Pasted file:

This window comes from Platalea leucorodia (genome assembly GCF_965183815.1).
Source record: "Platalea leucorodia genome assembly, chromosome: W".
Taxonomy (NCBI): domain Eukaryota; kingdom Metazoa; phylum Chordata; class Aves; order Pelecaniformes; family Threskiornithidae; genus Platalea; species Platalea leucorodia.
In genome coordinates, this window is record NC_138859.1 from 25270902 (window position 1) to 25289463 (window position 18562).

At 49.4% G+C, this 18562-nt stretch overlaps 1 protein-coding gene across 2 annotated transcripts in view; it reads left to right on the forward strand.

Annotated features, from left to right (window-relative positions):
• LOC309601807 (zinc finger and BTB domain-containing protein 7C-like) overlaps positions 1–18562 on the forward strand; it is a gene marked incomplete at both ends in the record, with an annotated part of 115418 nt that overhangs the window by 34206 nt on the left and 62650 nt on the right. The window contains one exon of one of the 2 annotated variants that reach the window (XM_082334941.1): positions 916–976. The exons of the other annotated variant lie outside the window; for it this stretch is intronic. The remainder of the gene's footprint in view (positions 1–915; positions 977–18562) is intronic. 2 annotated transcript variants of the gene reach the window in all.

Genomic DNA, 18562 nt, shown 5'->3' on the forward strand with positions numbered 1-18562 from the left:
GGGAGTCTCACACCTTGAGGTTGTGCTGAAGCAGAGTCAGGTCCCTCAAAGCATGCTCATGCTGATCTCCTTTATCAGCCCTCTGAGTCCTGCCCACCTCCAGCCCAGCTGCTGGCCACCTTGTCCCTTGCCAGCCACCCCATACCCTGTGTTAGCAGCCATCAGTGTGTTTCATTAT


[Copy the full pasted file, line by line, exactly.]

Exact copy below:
This window comes from Platalea leucorodia (genome assembly GCF_965183815.1).
Source record: "Platalea leucorodia genome assembly, chromosome: W".
Taxonomy (NCBI): domain Eukaryota; kingdom Metazoa; phylum Chordata; class Aves; order Pelecaniformes; family Threskiornithidae; genus Platalea; species Platalea leucorodia.
In genome coordinates, this window is record NC_138859.1 from 25270902 (window position 1) to 25289463 (window position 18562).

At 49.4% G+C, this 18562-nt stretch overlaps 1 protein-coding gene across 2 annotated transcripts in view; it reads left to right on the forward strand.

Annotated features, from left to right (window-relative positions):
• LOC309601807 (zinc finger and BTB domain-containing protein 7C-like) overlaps positions 1–18562 on the forward strand; it is a gene marked incomplete at both ends in the record, with an annotated part of 115418 nt that overhangs the window by 34206 nt on the left and 62650 nt on the right. The window contains one exon of one of the 2 annotated variants that reach the window (XM_082334941.1): positions 916–976. The exons of the other annotated variant lie outside the window; for it this stretch is intronic. The remainder of the gene's footprint in view (positions 1–915; positions 977–18562) is intronic. 2 annotated transcript variants of the gene reach the window in all.

Genomic DNA, 18562 nt, shown 5'->3' on the forward strand with positions numbered 1-18562 from the left:
GGGAGTCTCACACCTTGAGGTTGTGCTGAAGCAGAGTCAGGTCCCTCAAAGCATGCTCATGCTGATCTCCTTTATCAGCCCTCTGAGTCCTGCCCACCTCCAGCCCAGCTGCTGGCCACCTTGTCCCTTGCCAGCCACCCCATACCCTGTGTTAGCAGCCATCAGTGTGTTTCATTAT